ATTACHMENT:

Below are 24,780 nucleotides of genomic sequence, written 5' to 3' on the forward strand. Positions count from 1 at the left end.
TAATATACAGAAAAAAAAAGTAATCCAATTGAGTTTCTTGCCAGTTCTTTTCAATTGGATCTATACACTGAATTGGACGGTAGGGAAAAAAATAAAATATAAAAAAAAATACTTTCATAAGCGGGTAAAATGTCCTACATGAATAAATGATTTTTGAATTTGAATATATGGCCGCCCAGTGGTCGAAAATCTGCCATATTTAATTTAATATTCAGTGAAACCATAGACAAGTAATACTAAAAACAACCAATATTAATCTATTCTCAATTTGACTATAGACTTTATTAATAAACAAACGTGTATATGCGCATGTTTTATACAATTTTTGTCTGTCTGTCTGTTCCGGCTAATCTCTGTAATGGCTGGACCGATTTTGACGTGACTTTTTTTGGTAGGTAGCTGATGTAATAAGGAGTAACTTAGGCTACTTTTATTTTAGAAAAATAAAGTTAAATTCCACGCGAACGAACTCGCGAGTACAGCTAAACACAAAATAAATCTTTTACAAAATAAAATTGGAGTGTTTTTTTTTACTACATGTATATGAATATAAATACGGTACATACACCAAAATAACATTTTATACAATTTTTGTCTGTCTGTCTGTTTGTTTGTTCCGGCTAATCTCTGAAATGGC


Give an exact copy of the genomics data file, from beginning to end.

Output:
Below are 24,780 nucleotides of genomic sequence, written 5' to 3' on the forward strand. Positions count from 1 at the left end.
TAATATACAGAAAAAAAAAGTAATCCAATTGAGTTTCTTGCCAGTTCTTTTCAATTGGATCTATACACTGAATTGGACGGTAGGGAAAAAAATAAAATATAAAAAAAAATACTTTCATAAGCGGGTAAAATGTCCTACATGAATAAATGATTTTTGAATTTGAATATATGGCCGCCCAGTGGTCGAAAATCTGCCATATTTAATTTAATATTCAGTGAAACCATAGACAAGTAATACTAAAAACAACCAATATTAATCTATTCTCAATTTGACTATAGACTTTATTAATAAACAAACGTGTATATGCGCATGTTTTATACAATTTTTGTCTGTCTGTCTGTTCCGGCTAATCTCTGTAATGGCTGGACCGATTTTGACGTGACTTTTTTTGGTAGGTAGCTGATGTAATAAGGAGTAACTTAGGCTACTTTTATTTTAGAAAAATAAAGTTAAATTCCACGCGAACGAACTCGCGAGTACAGCTAAACACAAAATAAATCTTTTACAAAATAAAATTGGAGTGTTTTTTTTTACTACATGTATATGAATATAAATACGGTACATACACCAAAATAACATTTTATACAATTTTTGTCTGTCTGTCTGTTTGTTTGTTCCGGCTAATCTCTGAAATGGC